Happy October. You’ve made it through at least a month of school. Halloween, Thanksgiving and Christmas, all holidays involving too much sugar, are just around the corner. This is a great time to remember to laugh. Humor can be an effective component of classroom management.
Teachers need to laugh. And laugh a lot. It’s more important than ever, as more constraints and conditions are being placed on the profession. A brand new study from Oxford University shows that pain tolerance is much higher after a good endorphin-releasing belly laugh. Several books have been written about humor in the classroom—and researchers are studying its impact on students.
The author of “All Joking Aside: Five Reasons to Use Humor in the Classroom,” Michael E. Skinner, says “Students learn and retain more when humor is used... students exposed to lectures with humor outperformed their peers who were taught the same material without humor.”* Skinner’s findings are based on research at the college level, but why can’t it apply to younger students? Isn’t it just common sense that children will relax, and therefore arguably gain more from a lesson when the atmosphere is light and breezy?
When you consider the research from Vanderbilt University that shows you can actually burn 10-40 calories per day if you laugh for 10 to 15 minutes, well… that’s all the incentive anyone needs to laugh it up. Live Strong regularly gives us all kinds of wellness tips, of which laughter is a big part.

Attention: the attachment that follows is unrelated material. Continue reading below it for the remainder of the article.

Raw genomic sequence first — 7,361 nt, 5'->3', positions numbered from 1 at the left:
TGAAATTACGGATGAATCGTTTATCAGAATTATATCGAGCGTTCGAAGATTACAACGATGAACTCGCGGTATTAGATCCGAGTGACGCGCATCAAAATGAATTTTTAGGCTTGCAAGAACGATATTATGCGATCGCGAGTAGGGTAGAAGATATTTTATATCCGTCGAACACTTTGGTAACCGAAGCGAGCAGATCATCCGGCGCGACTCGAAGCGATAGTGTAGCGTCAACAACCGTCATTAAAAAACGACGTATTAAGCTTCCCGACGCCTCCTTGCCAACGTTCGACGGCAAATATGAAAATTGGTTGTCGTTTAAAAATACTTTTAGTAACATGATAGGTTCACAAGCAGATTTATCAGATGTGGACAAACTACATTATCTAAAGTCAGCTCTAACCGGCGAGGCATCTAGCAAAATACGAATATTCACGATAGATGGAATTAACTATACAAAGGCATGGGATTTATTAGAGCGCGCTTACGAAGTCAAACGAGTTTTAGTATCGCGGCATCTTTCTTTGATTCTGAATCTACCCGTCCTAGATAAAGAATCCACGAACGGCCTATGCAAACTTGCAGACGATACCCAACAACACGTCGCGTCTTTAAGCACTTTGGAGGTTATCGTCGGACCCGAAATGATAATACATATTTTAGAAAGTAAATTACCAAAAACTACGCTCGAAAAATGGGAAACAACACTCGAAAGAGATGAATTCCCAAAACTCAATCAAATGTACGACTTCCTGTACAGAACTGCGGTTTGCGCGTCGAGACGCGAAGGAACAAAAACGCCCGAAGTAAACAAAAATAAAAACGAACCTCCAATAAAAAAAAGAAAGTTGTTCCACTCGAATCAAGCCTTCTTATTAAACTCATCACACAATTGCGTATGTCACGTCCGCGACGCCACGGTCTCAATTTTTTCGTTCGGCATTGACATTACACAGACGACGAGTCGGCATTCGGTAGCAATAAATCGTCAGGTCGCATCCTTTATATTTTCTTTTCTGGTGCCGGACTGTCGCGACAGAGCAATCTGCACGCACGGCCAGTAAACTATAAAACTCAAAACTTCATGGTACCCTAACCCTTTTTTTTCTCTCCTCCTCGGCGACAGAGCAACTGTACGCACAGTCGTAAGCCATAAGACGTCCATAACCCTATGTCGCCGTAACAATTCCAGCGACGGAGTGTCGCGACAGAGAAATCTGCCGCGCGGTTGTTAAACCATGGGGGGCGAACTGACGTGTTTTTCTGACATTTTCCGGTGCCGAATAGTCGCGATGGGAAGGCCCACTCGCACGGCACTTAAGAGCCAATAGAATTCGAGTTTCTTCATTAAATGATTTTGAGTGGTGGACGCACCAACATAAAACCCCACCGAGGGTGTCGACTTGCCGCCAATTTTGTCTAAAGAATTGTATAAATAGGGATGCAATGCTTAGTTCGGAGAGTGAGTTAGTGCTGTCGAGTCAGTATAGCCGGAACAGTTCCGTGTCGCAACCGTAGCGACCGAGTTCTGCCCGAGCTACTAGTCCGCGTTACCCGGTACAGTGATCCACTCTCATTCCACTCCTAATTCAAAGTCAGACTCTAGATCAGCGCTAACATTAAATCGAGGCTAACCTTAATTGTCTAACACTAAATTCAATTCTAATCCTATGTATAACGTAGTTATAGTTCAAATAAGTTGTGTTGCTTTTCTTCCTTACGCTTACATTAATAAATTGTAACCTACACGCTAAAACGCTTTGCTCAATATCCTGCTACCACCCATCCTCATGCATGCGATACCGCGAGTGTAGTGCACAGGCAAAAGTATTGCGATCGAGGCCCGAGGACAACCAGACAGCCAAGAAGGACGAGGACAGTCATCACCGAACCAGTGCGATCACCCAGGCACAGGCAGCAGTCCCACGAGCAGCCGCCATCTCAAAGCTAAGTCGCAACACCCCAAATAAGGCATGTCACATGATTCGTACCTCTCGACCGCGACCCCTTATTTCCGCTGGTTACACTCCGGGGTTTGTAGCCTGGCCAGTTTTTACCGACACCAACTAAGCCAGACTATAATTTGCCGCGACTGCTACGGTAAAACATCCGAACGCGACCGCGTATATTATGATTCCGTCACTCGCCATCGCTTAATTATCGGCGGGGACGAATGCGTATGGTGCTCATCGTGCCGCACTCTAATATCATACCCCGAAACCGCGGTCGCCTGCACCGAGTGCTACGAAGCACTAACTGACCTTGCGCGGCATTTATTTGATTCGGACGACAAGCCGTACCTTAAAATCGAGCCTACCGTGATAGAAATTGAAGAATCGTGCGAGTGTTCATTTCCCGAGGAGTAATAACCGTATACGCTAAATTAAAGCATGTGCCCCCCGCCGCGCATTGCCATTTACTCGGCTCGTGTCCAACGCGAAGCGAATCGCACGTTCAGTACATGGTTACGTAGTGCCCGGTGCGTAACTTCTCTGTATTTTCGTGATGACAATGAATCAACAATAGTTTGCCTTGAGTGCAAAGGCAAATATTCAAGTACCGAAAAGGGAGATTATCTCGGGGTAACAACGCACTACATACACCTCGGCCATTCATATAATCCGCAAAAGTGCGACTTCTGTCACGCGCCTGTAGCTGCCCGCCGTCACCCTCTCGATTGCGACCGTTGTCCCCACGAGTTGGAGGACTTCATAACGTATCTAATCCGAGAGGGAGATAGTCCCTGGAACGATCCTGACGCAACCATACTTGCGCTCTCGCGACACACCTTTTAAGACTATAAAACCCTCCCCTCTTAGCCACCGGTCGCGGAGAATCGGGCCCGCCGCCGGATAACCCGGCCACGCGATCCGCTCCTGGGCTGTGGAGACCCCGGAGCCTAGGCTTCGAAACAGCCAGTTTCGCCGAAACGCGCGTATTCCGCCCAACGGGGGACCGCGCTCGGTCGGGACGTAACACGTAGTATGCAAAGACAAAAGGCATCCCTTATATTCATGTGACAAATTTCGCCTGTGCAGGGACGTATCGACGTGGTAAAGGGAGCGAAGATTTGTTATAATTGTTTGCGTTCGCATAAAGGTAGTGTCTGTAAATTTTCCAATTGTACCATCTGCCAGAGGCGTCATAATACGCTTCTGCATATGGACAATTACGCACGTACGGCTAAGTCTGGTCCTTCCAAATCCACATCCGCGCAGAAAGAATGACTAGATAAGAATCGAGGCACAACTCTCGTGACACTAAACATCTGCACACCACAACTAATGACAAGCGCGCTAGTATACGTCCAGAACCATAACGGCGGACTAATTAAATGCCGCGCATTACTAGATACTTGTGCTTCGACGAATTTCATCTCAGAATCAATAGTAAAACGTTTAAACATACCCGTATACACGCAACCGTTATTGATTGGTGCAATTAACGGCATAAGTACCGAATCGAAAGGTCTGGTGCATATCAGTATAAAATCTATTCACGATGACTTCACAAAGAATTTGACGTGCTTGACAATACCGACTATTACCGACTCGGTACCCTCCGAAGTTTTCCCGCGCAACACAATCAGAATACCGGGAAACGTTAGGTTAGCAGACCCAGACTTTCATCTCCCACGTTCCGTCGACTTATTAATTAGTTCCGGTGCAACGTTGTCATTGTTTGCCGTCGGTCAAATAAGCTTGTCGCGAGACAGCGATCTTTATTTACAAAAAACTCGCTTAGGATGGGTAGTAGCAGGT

There was a time when teachers prided themselves on never losing “control” of their classrooms, and never, ever smiling before Christmas. They were trained to rule with a firm hand. To many students, teachers were the sound that all adults made on the “Charlie Brown” TV specials. But gone are the days when glowering teachers were the norm. Educationally Impolite, a group of teacher/performers, knows that humor opens hearts and minds.
Today, a third grade teacher in Michigan routinely takes a few moments after lunch to ask a student to relay a funny story to “get the giggles out” so the class can focus on the business of learning. As the year goes on, students discern what kinds of stories and jokes are appropriate or inappropriate to share.
Boy’s Life magazine continues to do a great job of offering grade-level jokes in each issue.
Last week, TeachHub posted the Top 12 Favorite TV Teachers. Admittedly, we can’t all be as charismatic and loved as the Miss Crabtrees and Gabe Kotters of television. But teachers can at least try to inject humor whenever they can, to connect with a student, to make a point, or to relieve tension before a tough test. It works.
So, go ahead…start releasing those wonderful endorphins in the classroom. Why not? It may even help boost your students’ academic performance.
For more fun ideas on how to manage your classroom effectively, download the free Guide to Classroom Management below, now!
*Skinner, M. E., and Fowler, R. E. (2010). All Joking Aside: Five Reasons to Use Humor in the Classroom. Education Digest, 76(2), 19-21.